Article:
Becoming You Own Barista / Making The Perfect Cup Of Coffee At Home

By Tuesday, January 26, 2021 , , , ,

One thing 2020 thought me was that I didn't need to be spending time and money on going out for fancy coffee. When I was off work from March through May I didn't have the expendable income, I wasn't at work where it was easy to pop out for a $7 latte and I frankly didn't want to venture out to find one.

Now that I am off again I still don't feel the urge to go get a coffee, I am quite content just making one at home. Today I am going to talk about how to get yourself all set up to make your perfect cup of coffee at home.

First off lets assess what type of coffee it is that you like? Is what you crave is an espresso based? Brewed coffee? Pour over? French Press? What is the type that you like best? There is no wrong answer here. My dad used to love a cup of black brewed coffee, I personally love a nice latte.

Now I am going to look at some options for your ideal coffee.

The Method:

Espresso Based:

Espresso based is pretty much anything that has a shot of espresso in it. Espresso, Latte, Cappuccino, Americano. So you have to figure out how much you are willing to invest to get it. Do you want a full espresso machine which is a pricey option, a stove top espresso maker that is small on space and economical or something automated like a Nespresso?

I personally have a Nespresso and previous to that I had a Tassimo (which has sadly been discontinued in Canada). I have the Original version. I adore it so much. Mine came with a frother making lattes something quick and easy.

Brewed Coffee:

Brewed coffee is something I do love but often seems a bit off for others when made at home. I think the key thing when making a good cup of brewed coffee at home you have to consider how many people are going to be drinking it. There is no point in making a massive pot for just one person and there is no point in using single pods when 4 people are going to be drinking it. Once you sort that out you can find the right type of brewer for you. I personally like a single cup model of traditional brewed coffee since It is usually just me having a cup. The next part is about the actual coffee, which I will talk about below. You can also get a pod type machine like a Keurig.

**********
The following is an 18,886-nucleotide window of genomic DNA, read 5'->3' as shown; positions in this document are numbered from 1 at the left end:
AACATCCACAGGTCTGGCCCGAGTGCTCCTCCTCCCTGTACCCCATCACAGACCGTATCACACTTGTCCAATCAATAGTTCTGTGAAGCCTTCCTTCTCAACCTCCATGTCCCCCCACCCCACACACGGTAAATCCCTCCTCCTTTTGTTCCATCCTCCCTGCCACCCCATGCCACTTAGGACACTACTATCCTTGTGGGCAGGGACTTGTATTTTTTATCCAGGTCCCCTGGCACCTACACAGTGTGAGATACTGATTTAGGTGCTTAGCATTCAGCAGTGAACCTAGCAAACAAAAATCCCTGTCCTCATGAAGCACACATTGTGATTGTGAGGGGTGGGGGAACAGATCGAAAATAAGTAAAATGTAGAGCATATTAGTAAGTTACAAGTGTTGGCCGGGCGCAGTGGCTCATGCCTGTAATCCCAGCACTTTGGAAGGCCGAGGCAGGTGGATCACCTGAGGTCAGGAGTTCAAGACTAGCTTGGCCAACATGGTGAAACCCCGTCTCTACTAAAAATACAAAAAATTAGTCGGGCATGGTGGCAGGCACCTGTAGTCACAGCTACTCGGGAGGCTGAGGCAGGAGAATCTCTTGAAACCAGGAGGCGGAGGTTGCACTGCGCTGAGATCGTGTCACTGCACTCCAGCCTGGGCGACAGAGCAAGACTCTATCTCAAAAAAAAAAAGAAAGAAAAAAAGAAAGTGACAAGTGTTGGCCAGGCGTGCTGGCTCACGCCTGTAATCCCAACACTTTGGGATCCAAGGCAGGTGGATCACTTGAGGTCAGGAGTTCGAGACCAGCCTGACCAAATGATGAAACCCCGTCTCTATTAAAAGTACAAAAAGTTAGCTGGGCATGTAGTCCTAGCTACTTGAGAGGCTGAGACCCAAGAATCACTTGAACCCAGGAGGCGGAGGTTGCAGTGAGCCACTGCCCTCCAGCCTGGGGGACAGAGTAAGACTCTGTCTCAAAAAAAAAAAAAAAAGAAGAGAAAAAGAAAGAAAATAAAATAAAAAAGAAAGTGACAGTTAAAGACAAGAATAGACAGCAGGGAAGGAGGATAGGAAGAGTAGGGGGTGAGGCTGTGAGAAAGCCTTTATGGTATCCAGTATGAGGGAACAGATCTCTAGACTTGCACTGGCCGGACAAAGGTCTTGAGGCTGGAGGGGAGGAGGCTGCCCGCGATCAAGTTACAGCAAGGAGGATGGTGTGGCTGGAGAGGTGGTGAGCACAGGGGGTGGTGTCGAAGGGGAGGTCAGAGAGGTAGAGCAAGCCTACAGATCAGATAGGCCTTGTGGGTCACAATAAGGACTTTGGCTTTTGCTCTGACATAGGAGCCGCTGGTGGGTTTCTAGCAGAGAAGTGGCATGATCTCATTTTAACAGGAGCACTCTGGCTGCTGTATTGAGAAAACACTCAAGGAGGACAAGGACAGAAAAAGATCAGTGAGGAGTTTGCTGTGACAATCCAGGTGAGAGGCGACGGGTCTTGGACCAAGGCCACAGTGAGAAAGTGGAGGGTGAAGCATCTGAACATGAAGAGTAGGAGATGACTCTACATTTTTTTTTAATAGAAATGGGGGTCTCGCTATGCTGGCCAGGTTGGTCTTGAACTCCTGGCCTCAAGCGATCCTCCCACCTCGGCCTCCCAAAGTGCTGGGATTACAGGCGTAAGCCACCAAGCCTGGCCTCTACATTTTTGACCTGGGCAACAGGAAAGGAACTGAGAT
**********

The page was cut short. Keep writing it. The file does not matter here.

Pour Over and French Press:

Pour Over coffee is very similar to brewed coffee, except it doesn't sit on an element once it is done. There are quite a bit of different levels of expertise people will take this to, but it is basically a filter and funnel over a cup. French presses let the coffee grounds and water mingle until the coffee grounds get pressed down. Both these options generally are not expensive and take up little space.

Cold Brew:

If cold brew is your thing, then you can easily make it in a mason jar and then filter it out, of use a French press to do it. You put your coffee and water together and let it sit for 8 hours to 24 hours.

Coffee: